Document Type

Thesis - Open Access

Award Date


Degree Name

Master of Science (MS)

Department / School



This thesis is a systematic geographic analysis of Custer State Park. Because Custer State Park has definite geopolitical boundaries. this study is limited to that particular political region in the Black Hills. The systematic study of this area is not limited to one criterion such as location, climate or human occupance. Rather, it incorporates the sum total of all the criteria included in a traditional regional study. Custer State Park is located in the southern portion of the Black Hills of western South Dakota. Described by numerous authors as an "is land of green in a vast sea of grass," the Black Hills lie roughly between 43 and 45 degrees north latitude and 103 to 104 degrees west longitude and comprise an area about 60 miles in width and 100 miles in length, or approximately 20,600 square miles. About two-thirds of the Black Hills lie in South Dakota; the remaining one-third is in Wyoming. (Figure 2) Hundreds of books and articles have been written about the Black Hills. Many of these works may briefly give mention to certain general aspects of Custer State Park, but very few of them mention any specific, up-to-date details of the park. The last major geographic work about Custer State Park was compiled by the Federal Writer's Project in 1938. A much more general study of the park was later written by Tom Baskette Jr. and Jerry Sanders in l977. It is because of this lack of current information about Custer State Park that the author chose the park as a thesis topic. The last major geographic study of South Dakota was done by Stephen Sargent Visher in 1917. It is because of this that the Department of Geography has set as a goal the completion of a set of master's theses updating the geographic knowledge of the state. The author hopes that this thesis brings the science of geography in South Dakota into a more modern time frame. The following study of Custer State Park was undertaken using an outline that divides the park's attributes into several categories. Chapter 2 deals with the physical environment of the park. Chapter 3 concerns itself with the exploration and settlement of the Black Hills and the later creation of Custer State Park. Chapter 4 is about the cultural environment of Custer State Park. Chapter 5 summarizes this study's findings and takes a look at the future of Custer State Park.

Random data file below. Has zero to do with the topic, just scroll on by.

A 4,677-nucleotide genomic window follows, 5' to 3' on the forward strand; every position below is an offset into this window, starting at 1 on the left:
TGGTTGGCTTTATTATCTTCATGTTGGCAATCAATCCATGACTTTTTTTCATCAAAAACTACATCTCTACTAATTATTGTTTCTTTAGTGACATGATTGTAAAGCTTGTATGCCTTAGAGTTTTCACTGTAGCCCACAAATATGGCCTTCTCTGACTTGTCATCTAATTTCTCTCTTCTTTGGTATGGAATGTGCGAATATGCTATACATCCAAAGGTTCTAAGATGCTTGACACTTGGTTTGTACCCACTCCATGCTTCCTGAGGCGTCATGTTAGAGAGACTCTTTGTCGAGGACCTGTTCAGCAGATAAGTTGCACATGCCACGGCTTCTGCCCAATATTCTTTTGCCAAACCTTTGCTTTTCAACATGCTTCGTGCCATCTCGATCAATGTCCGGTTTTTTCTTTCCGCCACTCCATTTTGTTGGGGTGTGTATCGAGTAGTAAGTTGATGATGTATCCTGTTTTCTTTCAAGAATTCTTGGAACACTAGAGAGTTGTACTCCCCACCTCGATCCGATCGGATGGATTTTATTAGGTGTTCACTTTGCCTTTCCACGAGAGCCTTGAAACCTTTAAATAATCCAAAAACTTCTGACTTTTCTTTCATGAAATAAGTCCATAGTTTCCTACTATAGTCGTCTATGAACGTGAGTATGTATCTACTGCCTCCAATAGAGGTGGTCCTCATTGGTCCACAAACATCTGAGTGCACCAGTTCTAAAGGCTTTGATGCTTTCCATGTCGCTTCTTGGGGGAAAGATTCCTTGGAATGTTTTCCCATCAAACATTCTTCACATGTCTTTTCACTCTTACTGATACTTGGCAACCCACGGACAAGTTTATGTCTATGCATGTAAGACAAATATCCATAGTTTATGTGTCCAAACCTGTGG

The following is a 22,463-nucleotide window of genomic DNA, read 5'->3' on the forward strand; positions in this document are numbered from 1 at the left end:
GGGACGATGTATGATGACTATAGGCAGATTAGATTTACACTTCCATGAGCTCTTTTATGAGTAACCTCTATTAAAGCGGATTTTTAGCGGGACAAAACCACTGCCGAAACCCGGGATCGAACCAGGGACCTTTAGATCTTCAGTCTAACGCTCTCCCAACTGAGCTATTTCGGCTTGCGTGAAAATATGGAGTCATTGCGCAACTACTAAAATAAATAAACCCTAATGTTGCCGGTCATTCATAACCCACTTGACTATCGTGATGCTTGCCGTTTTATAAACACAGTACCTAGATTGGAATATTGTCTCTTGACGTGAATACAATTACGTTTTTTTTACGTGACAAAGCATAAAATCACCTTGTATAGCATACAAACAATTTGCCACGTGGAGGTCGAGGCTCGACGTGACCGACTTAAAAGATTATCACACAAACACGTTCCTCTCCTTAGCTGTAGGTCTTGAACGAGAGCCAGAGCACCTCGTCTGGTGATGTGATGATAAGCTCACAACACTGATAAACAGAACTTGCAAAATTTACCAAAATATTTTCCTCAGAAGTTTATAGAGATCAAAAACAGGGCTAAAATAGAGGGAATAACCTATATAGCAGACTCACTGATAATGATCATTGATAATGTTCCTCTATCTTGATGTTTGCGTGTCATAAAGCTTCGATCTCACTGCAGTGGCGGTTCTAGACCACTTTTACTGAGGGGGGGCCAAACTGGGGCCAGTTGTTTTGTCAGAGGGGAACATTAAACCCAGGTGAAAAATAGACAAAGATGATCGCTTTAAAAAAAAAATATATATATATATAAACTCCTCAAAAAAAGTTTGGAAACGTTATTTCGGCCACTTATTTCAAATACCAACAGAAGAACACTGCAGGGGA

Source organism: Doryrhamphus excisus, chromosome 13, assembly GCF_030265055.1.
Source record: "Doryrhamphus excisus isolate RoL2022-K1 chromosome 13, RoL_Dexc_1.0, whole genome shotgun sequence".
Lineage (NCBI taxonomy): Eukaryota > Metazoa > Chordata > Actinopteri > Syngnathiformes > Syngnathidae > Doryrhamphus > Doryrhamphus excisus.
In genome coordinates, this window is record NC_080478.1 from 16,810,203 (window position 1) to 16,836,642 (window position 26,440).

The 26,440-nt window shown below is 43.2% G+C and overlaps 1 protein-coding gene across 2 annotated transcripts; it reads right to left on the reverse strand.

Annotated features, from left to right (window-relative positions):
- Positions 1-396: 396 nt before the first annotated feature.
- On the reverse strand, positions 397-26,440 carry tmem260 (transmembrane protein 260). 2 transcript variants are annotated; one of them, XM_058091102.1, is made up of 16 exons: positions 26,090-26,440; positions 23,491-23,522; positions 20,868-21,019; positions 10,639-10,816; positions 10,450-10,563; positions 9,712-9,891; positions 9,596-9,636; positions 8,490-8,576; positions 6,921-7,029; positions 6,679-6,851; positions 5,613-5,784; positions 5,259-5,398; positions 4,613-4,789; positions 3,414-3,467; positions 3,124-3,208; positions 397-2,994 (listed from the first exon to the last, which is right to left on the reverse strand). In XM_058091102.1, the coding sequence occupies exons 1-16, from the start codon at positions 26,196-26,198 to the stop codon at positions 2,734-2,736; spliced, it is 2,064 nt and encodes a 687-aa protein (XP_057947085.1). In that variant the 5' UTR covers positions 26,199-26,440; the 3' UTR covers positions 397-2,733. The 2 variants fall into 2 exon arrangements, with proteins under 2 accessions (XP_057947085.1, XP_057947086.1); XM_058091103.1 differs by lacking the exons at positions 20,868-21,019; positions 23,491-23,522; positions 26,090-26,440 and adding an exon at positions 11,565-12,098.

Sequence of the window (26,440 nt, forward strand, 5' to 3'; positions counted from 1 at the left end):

Library of Congress Subject Headings

Custer State Park (S.D.) -- Aerial exploration



Number of Pages



South Dakota State University